No letup in US crude's swoon, plunges 4% to settle near $54

IEA: Oil volatility not new, market will respond
IEA: Oil volatility not new, market will respond   

Global crude prices fell again on Thursday, a day after a short-covering rally, as traders placed new bets that the market would resume a six-month rout on worries about a supply glut.

In early trade, oil extended gains from the previous session, when short-covering lifted prices more than $3 a barrel.

But in late morning trade in New York, benchmark Brent and U.S. crude tumbled to fresh session lows, with Brent off by about $2 to near $59 a barrel. U.S. crude for January settlement ended the session down by more than $2 per barrel, at $54.11.

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"We're continuing to search for a bottom, and might even see another significant drop before the year-end," said Gene McGillian, an analyst at Tradition Energy in Stamford, Connecticut.

Cramer: Where oil will go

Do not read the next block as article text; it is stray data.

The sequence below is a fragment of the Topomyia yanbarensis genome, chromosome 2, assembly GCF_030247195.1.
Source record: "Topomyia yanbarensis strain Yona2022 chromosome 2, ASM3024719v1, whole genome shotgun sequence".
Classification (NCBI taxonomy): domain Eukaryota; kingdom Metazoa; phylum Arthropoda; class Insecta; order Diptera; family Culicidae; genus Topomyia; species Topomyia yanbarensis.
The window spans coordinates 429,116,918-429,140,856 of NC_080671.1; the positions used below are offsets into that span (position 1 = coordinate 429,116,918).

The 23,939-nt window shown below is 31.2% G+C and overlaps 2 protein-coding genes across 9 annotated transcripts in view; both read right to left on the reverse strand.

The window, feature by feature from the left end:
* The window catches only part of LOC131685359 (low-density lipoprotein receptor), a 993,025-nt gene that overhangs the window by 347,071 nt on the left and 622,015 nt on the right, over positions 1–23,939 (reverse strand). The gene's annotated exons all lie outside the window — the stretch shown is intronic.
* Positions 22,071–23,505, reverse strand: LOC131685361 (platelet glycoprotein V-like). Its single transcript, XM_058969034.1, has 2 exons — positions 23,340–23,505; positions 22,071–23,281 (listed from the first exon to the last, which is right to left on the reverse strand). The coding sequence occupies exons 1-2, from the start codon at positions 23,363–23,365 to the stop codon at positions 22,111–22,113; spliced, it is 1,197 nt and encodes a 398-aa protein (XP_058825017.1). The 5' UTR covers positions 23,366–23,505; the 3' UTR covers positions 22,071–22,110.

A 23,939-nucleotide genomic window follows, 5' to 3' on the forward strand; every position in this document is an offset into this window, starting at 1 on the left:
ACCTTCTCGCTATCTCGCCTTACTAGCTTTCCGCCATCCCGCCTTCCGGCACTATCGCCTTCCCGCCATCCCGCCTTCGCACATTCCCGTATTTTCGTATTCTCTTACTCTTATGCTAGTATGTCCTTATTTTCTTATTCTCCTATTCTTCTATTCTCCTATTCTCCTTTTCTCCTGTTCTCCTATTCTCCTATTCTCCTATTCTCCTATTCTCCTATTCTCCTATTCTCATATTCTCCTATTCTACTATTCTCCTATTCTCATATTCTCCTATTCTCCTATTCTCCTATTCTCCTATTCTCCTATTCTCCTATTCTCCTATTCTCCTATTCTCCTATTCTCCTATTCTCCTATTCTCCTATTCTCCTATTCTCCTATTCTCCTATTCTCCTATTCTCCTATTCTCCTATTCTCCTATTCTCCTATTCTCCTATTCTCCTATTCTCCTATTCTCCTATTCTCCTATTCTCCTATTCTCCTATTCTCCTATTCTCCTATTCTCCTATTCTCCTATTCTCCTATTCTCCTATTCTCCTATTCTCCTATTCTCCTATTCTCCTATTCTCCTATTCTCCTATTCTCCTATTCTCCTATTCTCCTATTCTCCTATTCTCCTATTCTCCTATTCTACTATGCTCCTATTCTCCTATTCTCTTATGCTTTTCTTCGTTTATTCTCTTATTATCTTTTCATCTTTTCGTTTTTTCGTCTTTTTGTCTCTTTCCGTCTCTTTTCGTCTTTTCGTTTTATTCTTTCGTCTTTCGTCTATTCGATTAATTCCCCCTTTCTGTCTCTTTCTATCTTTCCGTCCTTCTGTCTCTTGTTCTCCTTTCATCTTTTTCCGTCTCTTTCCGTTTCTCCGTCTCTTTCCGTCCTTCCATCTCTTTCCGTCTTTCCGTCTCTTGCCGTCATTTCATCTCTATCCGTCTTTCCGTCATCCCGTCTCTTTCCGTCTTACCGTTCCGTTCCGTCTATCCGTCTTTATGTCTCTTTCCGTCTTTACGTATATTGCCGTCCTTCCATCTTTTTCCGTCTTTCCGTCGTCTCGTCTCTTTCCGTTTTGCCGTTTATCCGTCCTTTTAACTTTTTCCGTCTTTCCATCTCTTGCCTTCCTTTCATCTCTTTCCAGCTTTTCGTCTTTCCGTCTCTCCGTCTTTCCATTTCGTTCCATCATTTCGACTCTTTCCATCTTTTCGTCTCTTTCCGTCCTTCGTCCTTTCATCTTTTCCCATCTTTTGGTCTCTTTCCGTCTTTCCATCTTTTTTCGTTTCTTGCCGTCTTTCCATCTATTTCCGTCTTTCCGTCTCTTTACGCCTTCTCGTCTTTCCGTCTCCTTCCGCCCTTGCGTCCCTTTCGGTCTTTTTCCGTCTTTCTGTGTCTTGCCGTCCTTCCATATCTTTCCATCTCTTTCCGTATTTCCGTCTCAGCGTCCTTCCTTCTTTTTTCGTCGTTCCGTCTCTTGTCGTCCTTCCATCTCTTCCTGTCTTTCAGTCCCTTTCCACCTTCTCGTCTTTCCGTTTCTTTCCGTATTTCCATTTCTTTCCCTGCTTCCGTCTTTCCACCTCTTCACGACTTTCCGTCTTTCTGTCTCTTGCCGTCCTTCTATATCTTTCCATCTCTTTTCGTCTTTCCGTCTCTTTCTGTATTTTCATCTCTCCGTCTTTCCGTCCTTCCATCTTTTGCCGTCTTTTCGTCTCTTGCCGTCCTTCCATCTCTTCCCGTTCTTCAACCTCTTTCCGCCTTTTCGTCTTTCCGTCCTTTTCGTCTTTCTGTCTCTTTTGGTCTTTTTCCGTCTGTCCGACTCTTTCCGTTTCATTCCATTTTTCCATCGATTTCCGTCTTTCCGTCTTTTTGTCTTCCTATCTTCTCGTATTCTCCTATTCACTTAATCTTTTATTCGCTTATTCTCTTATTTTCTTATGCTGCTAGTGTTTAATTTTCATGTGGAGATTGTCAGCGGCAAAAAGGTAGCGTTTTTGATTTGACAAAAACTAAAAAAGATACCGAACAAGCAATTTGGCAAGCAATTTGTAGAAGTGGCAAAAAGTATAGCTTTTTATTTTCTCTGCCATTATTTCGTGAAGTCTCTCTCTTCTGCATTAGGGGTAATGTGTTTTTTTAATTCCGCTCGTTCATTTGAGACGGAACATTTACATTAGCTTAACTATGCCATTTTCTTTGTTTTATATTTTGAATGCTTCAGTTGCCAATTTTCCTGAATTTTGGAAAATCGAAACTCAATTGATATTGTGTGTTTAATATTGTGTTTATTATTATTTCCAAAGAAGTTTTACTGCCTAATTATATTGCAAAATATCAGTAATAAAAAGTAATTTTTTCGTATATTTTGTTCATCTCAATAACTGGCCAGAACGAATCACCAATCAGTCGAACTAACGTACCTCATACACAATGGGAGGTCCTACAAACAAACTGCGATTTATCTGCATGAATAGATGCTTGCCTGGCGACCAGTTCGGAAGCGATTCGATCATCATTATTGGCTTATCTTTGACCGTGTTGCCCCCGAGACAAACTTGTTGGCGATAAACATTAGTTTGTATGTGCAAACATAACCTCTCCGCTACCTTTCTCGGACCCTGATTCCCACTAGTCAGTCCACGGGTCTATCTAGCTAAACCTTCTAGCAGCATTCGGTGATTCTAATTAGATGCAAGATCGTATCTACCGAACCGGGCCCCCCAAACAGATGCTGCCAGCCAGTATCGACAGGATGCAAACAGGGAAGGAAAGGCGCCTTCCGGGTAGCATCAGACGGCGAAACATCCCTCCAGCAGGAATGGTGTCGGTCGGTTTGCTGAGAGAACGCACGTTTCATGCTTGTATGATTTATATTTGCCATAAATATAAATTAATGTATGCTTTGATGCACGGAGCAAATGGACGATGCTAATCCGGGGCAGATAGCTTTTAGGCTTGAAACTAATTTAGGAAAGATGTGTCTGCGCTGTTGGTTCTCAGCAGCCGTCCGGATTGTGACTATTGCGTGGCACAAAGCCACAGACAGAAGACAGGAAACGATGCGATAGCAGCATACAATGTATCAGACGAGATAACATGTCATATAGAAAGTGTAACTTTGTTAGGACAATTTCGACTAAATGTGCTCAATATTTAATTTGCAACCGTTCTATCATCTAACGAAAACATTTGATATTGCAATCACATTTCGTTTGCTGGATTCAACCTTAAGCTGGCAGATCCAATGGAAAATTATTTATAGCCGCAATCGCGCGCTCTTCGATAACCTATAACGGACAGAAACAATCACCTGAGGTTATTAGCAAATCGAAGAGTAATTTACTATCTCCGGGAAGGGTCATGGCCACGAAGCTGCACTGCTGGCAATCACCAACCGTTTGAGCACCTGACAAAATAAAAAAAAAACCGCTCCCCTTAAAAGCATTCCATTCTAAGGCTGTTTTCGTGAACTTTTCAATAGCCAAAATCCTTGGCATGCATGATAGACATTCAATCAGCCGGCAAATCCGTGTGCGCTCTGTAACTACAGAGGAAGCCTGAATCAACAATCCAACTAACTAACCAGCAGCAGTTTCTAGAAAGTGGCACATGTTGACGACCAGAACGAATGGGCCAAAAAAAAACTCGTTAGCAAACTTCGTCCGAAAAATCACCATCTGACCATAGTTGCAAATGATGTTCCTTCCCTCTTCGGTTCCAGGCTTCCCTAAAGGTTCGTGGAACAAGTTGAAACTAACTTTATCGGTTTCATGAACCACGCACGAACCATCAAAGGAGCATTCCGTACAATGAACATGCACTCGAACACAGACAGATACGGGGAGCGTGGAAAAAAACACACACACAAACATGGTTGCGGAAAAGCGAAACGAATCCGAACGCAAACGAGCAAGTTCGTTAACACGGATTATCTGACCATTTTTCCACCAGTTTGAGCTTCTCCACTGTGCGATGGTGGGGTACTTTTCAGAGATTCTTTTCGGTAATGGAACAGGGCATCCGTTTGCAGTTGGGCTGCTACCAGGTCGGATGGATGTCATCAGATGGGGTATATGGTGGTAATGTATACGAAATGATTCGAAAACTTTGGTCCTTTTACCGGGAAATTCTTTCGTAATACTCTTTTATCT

Cramer: Where oil will go   

Traders also cited a Bloomberg report that a Nigerian port workers union had suspended a strike. Reuters has not verified the report, and oil shipments did not appear to be affected. The dock workers union is only involved in container shipping in Lagos, not oil ports.

Separately, the OPEC country's two major oil worker unions will meet with the government on Thursday to discuss an end to a strike that began on Monday. So far the strike has not affected oil exports, they have said.

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"It looks like investors favor support around $60 a barrel," said Daniel Ang, an investment analyst at Phillip Futures in Singapore, adding that lower investment in production could be felt in the market as early as the second quarter of 2015.

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Chevron Corp has put a plan to drill for oil in the Beaufort Sea in Canada's Arctic on indefinite hold, while Marathon Oil cut its capital expenditure for next year by about 20 percent.

Canadian oil producers also deepened cuts in 2015 spending, as Husky Energy, MEG Energy and Penn West Petroleum joined those hacking back capital budgets in response to tumbling crude prices.